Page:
The extent and scope of available data continues to grow, often comprising data that is continuously generated over longer time spans, in environments that are subject to changes over time (Reinsel et al. 2017). Volume and velocity of such data streams often require automated processing and analysis, while their dynamic nature and associated volatility needs to be considered as well (Fan and Bifet 2013). For example, the distribution of the data might change over time, a problem that is commonly denoted as concept drift (Widmer and Kubat 1996) or population drift (Kelly et al. 1999). In prediction tasks, such drift requires adaptation mechanisms, for example by forgetting outdated irrelevant data or models (Gama et al. 2014). However, merely attempting to avoid the negative influence that this dynamic nature can have on statistical models is leaving its potential unused. In contrast, aiming to understand and to incorporate the changes in data into the statistical model itself might provide additional value, by helping to perform more accurate predictions for the future and allowing a structured description of the occurring changes.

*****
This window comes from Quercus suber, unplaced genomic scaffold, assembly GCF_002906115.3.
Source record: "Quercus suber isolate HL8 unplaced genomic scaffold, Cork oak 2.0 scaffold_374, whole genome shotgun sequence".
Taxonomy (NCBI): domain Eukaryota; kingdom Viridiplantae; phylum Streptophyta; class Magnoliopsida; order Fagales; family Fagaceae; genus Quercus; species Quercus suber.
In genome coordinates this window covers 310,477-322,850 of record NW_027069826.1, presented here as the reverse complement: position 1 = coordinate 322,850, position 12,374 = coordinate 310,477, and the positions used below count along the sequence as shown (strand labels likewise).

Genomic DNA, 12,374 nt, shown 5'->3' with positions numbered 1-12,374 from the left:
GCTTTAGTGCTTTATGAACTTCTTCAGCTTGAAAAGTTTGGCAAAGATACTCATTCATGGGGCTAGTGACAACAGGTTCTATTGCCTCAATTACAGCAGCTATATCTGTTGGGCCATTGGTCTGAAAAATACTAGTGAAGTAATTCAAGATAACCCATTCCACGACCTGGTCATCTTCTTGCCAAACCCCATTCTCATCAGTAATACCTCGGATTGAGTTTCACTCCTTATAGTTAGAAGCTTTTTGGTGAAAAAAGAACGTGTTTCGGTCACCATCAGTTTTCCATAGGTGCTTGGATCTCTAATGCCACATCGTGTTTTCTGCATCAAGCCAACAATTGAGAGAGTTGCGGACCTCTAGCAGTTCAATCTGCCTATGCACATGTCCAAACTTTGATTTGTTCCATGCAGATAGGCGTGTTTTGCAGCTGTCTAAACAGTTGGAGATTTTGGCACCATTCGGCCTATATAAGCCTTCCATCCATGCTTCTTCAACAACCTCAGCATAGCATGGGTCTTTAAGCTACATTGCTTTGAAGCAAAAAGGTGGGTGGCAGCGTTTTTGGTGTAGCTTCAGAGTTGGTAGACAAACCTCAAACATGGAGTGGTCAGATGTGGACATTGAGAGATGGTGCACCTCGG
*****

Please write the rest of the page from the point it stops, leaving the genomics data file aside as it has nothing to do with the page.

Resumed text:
Several tasks and approaches have been proposed to identify change or irregularities in data, such as outlier detection [surveyed for example in Sadik and Gruenwald (2014)], anomaly detection [surveyed by Chandola et al. (2009)], or change detection [surveyed by Tran et al. (2014)]. Furthermore, some research has focused on the exploration, understanding, and exploitation of change: change diagnosis aims to estimate the spatio-temporal change rates in kernel density within a time window (Aggarwal 2005). This might be seen as an early proponent of the change mining paradigm, which was proposed afterwards by Böttcher et al. (2008) and calls for data mining approaches that provide understanding of change itself. Following this paradigm, drift mining techniques aim to provide explicit models of distributional changes over time, for example to transfer knowledge between different time points in data streams under verification latency (Hofer and Krempl 2013).